I was asked to teach and also oversee all Athletics for the schools elementary and middle school teams. I still teach PE and serve as the Athletic Director while running my business which has evolved.

Starting as Global Sport Solutions in 2007, the company first provided sports programs and coaches to local clubs in Atlanta. Our camps extended as far north as Philadelphia, PA and down to Boca Raton, FL. As our sports programs started to expand into schools, we saw a need for active after school programs as PE and recess continues to get cut in US schools. We started managing an after school program at the Museum School in Avondale Estates, GA as we wanted it to ‘Connect’ with the students and ‘Connect’ with the school policies and goals. As we developed this, and continued providing sports programs and connecting coaches and coaching education to sports clubs, it made sense to change the business name to CONN3CT – the three stands for the 3 programs we focus on: Sports, Schools, Coaching.

We have sports programs in 5 schools and 3 futsal programs in 3 different counties. We have 14 employees and I am about to bring on a new partner who is a former Division 1 basketball coach and professional basketball and baseball scout to help me in the areas I am not very strong in. It’s exciting times as we have just finished summer camps which went great, and I start back to school next week. I am attending a Tony Robbins Business Mastery program in August and also travelling to the Cayman Islands in September to educate soccer coaches.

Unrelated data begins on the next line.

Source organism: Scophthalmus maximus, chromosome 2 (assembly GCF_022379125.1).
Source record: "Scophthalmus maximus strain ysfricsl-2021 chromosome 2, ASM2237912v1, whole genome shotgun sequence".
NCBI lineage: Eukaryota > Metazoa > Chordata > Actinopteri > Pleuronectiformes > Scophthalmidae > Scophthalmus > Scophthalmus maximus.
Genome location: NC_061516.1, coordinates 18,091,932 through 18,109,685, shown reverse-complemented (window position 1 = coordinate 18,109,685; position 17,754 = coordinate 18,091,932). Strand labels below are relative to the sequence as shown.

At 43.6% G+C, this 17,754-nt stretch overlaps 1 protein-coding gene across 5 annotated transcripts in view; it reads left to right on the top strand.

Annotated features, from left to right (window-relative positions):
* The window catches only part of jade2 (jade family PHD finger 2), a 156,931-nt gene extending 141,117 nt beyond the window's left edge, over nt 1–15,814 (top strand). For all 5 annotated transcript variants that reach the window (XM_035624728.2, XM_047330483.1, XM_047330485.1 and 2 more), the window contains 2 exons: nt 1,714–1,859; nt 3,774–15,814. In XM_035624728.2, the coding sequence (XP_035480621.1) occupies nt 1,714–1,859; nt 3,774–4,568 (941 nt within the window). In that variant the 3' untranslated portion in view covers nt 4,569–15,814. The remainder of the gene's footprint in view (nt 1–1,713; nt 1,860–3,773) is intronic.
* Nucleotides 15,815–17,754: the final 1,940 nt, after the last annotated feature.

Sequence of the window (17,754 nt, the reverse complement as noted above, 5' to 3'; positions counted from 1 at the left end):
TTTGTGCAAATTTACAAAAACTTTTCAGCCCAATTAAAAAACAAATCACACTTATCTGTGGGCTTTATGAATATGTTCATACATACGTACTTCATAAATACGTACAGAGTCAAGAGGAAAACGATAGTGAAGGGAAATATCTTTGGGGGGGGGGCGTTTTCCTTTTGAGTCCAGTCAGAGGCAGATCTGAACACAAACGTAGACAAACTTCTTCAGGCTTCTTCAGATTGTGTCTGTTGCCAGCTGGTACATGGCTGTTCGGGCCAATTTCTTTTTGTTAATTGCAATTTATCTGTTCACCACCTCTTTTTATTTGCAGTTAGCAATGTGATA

The kids are healthy and I get to take them to school 2-3 times a week even though they go to my wife’s school and I get to coach and watch them play. I hope that in 12 months that I can step away from full-time teaching and maybe teach part-time at a school or at a college so I can focus on our Connect Sports programs as well as our Futsal programs and leagues as these are child-centered.

Overall, has it been relatively smooth? If not, what were some of the struggles along the way?
Not always, I decided to step away from full-time soccer in 2008 just when the market crashed so my business took a bit of a hit in 2009 as camp numbers went down. I worked with schools on fundraising in 2008 and 2009 (again not the best time to join that market) but it got me into teaching.

I ended up taking any work I could get to support the family including selling insurance and painting schools in the summer.

The obstacles I have had have made me appreciate more what I have now and that you can always overcome them if you work hard and have a belief in what you are doing.